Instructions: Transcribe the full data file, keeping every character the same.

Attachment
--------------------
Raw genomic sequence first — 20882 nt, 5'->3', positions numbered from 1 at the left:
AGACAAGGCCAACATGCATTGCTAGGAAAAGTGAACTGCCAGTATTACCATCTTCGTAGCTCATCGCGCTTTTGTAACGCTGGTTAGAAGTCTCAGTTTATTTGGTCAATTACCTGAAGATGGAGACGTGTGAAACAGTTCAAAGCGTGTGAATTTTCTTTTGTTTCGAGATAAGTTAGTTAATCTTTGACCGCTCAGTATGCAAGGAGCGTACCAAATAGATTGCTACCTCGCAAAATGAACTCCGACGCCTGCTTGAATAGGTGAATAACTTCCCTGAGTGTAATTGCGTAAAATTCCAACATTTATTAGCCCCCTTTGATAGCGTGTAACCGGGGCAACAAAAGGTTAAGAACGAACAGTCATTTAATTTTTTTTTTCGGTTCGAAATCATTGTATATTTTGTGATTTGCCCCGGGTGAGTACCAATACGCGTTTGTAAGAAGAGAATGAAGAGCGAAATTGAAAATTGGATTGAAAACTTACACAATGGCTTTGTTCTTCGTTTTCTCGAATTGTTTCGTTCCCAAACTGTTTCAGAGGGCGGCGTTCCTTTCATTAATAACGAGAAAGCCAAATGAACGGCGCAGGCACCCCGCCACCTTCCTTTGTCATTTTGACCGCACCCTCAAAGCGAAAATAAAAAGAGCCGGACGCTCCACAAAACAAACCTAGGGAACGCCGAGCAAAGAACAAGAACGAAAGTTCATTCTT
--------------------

Raw genomic sequence first — 20882 nt, 5'->3', positions numbered from 1 at the left:
AGACAAGGCCAACATGCATTGCTAGGAAAAGTGAACTGCCAGTATTACCATCTTCGTAGCTCATCGCGCTTTTGTAACGCTGGTTAGAAGTCTCAGTTTATTTGGTCAATTACCTGAAGATGGAGACGTGTGAAACAGTTCAAAGCGTGTGAATTTTCTTTTGTTTCGAGATAAGTTAGTTAATCTTTGACCGCTCAGTATGCAAGGAGCGTACCAAATAGATTGCTACCTCGCAAAATGAACTCCGACGCCTGCTTGAATAGGTGAATAACTTCCCTGAGTGTAATTGCGTAAAATTCCAACATTTATTAGCCCCCTTTGATAGCGTGTAACCGGGGCAACAAAAGGTTAAGAACGAACAGTCATTTAATTTTTTTTTTCGGTTCGAAATCATTGTATATTTTGTGATTTGCCCCGGGTGAGTACCAATACGCGTTTGTAAGAAGAGAATGAAGAGCGAAATTGAAAATTGGATTGAAAACTTACACAATGGCTTTGTTCTTCGTTTTCTCGAATTGTTTCGTTCCCAAACTGTTTCAGAGGGCGGCGTTCCTTTCATTAATAACGAGAAAGCCAAATGAACGGCGCAGGCACCCCGCCACCTTCCTTTGTCATTTTGACCGCACCCTCAAAGCGAAAATAAAAAGAGCCGGACGCTCCACAAAACAAACCTAGGGAACGCCGAGCAAAGAACAAGAACGAAAGTTCATTCTT